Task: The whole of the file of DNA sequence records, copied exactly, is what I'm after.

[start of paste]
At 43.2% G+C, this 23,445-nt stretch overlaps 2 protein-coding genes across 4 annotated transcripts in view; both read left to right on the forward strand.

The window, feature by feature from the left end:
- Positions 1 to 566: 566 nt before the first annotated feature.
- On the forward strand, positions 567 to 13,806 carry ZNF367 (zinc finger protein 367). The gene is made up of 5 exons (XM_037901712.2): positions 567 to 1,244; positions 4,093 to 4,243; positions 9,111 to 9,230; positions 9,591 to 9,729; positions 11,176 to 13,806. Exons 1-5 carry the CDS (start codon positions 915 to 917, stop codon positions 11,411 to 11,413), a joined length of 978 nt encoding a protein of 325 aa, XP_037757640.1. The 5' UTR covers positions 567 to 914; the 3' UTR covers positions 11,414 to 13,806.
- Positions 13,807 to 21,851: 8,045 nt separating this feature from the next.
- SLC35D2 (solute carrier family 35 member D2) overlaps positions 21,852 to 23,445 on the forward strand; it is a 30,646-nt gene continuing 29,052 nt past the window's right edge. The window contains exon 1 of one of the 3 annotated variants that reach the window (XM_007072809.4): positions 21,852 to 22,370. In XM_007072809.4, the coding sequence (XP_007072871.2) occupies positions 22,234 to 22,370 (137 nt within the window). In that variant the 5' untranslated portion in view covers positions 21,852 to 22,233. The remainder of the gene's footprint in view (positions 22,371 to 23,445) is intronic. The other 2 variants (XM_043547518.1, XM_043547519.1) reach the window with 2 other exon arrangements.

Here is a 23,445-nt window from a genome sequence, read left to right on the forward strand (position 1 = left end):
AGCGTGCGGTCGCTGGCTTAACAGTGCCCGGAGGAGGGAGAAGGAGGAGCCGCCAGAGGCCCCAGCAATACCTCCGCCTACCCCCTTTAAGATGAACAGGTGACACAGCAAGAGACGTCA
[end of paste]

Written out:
At 43.2% G+C, this 23,445-nt stretch overlaps 2 protein-coding genes across 4 annotated transcripts in view; both read left to right on the forward strand.

The window, feature by feature from the left end:
- Positions 1 to 566: 566 nt before the first annotated feature.
- On the forward strand, positions 567 to 13,806 carry ZNF367 (zinc finger protein 367). The gene is made up of 5 exons (XM_037901712.2): positions 567 to 1,244; positions 4,093 to 4,243; positions 9,111 to 9,230; positions 9,591 to 9,729; positions 11,176 to 13,806. Exons 1-5 carry the CDS (start codon positions 915 to 917, stop codon positions 11,411 to 11,413), a joined length of 978 nt encoding a protein of 325 aa, XP_037757640.1. The 5' UTR covers positions 567 to 914; the 3' UTR covers positions 11,414 to 13,806.
- Positions 13,807 to 21,851: 8,045 nt separating this feature from the next.
- SLC35D2 (solute carrier family 35 member D2) overlaps positions 21,852 to 23,445 on the forward strand; it is a 30,646-nt gene continuing 29,052 nt past the window's right edge. The window contains exon 1 of one of the 3 annotated variants that reach the window (XM_007072809.4): positions 21,852 to 22,370. In XM_007072809.4, the coding sequence (XP_007072871.2) occupies positions 22,234 to 22,370 (137 nt within the window). In that variant the 5' untranslated portion in view covers positions 21,852 to 22,233. The remainder of the gene's footprint in view (positions 22,371 to 23,445) is intronic. The other 2 variants (XM_043547518.1, XM_043547519.1) reach the window with 2 other exon arrangements.

Here is a 23,445-nt window from a genome sequence, read left to right on the forward strand (position 1 = left end):
AGCGTGCGGTCGCTGGCTTAACAGTGCCCGGAGGAGGGAGAAGGAGGAGCCGCCAGAGGCCCCAGCAATACCTCCGCCTACCCCCTTTAAGATGAACAGGTGACACAGCAAGAGACGTCA